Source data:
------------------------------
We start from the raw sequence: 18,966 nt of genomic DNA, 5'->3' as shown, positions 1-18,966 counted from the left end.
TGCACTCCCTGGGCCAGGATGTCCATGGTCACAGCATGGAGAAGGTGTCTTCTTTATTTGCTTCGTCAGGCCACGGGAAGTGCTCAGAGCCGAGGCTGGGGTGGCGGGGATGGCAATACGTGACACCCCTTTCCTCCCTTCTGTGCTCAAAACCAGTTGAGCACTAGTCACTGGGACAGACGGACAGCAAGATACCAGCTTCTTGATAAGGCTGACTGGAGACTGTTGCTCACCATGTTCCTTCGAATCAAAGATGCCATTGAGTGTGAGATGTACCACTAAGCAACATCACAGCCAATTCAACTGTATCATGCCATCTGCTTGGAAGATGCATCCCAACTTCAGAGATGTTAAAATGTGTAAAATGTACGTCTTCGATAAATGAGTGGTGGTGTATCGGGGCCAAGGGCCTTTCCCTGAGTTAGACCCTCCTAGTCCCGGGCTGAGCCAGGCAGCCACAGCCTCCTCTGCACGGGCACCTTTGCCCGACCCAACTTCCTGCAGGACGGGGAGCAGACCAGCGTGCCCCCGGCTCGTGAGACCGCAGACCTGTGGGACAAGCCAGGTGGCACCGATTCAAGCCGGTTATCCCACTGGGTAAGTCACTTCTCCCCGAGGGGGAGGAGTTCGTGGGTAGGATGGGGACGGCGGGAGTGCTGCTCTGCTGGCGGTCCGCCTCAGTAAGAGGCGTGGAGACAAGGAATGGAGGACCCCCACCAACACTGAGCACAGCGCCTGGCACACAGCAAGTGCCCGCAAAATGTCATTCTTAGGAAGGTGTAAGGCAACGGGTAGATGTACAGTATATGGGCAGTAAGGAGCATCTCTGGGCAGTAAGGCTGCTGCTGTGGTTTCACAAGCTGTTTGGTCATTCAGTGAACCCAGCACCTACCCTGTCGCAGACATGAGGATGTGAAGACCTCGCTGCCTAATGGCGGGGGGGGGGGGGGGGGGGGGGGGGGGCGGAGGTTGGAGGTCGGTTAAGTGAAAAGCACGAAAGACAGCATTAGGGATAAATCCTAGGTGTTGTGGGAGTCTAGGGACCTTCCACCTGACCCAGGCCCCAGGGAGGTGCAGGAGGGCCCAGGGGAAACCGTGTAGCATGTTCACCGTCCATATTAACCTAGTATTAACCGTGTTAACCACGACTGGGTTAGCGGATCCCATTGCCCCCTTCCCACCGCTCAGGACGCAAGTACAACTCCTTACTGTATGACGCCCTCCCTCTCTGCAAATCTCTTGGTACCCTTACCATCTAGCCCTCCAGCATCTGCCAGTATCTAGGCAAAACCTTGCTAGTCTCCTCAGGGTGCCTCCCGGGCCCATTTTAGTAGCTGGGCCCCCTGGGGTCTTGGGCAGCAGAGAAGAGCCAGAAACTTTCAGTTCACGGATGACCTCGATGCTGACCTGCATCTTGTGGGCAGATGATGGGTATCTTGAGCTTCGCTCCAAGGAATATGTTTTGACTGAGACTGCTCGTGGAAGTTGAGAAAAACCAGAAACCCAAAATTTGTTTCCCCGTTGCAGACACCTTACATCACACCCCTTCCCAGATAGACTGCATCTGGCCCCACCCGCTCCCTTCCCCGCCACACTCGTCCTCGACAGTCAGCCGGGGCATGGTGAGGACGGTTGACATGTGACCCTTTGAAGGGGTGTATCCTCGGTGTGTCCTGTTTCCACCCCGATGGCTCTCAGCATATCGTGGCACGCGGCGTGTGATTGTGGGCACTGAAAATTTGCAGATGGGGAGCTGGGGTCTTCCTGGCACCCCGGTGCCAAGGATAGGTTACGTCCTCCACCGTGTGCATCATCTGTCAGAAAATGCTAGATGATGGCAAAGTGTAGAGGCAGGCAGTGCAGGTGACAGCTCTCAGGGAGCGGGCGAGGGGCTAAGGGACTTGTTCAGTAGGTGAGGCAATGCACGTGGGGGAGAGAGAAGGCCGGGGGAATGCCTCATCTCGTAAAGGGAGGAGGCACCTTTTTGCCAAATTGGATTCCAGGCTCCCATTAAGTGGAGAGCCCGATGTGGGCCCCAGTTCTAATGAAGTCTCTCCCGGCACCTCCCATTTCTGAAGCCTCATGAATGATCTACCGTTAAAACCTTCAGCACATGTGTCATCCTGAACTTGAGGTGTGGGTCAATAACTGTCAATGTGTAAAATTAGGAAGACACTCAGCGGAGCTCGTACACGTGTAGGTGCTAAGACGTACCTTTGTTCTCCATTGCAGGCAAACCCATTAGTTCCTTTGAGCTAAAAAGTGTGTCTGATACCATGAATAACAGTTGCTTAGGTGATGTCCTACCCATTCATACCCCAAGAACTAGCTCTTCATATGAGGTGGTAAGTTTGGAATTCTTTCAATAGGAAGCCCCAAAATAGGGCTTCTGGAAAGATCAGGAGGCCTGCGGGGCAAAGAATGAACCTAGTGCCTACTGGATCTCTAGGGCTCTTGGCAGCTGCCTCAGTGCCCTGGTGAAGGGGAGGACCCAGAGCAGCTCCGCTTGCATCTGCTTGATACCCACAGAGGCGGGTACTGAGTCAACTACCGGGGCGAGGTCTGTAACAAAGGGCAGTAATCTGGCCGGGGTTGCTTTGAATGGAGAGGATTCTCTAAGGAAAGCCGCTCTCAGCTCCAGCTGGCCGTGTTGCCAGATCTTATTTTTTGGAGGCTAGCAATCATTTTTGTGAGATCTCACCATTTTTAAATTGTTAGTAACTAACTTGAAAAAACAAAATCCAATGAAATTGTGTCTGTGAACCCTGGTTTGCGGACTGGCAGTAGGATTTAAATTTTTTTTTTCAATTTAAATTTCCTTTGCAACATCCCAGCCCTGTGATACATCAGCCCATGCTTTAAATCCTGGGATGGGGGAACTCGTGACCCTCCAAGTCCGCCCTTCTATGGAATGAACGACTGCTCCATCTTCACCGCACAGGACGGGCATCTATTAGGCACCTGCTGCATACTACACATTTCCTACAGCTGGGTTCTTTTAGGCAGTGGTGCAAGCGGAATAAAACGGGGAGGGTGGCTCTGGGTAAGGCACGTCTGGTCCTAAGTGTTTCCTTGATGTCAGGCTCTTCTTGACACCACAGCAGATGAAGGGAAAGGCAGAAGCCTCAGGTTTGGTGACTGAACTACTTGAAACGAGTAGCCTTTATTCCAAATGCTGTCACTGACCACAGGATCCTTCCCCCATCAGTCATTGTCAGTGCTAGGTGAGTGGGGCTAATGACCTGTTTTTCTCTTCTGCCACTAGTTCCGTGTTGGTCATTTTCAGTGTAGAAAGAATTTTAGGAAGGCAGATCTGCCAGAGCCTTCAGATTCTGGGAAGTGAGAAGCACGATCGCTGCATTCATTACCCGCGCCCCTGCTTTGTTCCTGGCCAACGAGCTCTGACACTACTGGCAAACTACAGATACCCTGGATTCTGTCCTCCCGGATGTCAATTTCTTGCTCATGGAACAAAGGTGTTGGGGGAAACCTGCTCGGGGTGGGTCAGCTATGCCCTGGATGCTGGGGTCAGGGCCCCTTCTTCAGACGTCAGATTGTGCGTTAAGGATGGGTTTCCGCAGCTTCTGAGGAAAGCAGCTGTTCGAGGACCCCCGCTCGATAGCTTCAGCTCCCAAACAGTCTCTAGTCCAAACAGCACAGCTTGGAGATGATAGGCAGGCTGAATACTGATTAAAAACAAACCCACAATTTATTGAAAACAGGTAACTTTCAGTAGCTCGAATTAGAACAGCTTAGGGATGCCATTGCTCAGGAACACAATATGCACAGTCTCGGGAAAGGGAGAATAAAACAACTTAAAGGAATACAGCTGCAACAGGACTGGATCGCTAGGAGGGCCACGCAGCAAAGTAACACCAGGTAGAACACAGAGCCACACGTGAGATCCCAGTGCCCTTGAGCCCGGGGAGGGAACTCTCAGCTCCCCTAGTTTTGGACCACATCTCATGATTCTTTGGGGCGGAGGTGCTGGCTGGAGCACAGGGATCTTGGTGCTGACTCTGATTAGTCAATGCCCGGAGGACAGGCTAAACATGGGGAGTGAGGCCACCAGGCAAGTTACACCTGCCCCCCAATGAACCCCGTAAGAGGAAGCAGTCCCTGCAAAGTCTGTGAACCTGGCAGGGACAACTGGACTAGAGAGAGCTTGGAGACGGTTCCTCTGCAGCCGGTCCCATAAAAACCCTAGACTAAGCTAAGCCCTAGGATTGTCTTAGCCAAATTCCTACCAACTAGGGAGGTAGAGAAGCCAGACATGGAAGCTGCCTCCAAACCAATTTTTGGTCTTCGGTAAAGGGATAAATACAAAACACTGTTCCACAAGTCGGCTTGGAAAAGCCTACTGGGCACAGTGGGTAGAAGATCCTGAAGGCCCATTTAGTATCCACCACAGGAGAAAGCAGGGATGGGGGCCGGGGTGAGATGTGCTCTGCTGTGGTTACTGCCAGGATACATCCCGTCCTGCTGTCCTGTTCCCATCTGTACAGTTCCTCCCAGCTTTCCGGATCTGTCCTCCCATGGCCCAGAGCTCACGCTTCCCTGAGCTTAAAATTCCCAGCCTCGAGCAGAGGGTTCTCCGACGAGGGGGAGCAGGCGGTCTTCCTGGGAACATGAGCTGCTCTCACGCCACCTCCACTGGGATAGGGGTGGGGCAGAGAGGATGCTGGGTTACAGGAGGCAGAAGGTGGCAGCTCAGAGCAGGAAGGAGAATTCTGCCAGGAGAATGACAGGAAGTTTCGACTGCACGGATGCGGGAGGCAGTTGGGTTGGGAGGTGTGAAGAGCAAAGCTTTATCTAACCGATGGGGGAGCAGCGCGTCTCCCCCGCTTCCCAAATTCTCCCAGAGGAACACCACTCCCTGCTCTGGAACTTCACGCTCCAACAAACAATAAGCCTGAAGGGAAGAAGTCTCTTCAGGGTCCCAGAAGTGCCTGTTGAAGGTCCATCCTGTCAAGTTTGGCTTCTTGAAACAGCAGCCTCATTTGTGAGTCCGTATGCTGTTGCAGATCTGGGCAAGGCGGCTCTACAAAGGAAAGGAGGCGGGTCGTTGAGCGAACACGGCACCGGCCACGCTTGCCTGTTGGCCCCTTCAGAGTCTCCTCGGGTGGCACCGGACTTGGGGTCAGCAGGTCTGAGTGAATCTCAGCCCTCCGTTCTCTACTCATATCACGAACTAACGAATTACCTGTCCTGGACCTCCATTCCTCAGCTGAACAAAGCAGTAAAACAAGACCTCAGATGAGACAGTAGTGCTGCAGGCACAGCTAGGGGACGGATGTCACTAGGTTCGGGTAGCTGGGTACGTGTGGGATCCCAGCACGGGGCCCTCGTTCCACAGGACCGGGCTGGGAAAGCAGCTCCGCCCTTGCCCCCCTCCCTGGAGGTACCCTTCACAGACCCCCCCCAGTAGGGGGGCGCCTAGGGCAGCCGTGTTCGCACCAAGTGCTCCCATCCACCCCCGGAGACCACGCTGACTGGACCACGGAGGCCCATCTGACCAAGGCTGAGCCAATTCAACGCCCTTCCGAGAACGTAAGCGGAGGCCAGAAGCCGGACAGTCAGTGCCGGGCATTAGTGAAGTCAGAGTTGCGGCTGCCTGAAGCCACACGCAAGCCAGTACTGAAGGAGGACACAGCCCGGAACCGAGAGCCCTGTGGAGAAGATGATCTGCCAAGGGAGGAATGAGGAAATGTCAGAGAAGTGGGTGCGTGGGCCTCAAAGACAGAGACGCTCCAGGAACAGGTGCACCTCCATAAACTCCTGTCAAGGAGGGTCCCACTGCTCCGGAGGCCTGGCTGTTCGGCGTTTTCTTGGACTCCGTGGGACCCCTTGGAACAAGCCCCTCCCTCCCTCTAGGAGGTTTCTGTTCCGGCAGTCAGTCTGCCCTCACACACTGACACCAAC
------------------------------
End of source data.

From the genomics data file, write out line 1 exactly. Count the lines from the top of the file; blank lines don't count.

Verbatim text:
We start from the raw sequence: 18,966 nt of genomic DNA, 5'->3' as shown, positions 1-18,966 counted from the left end.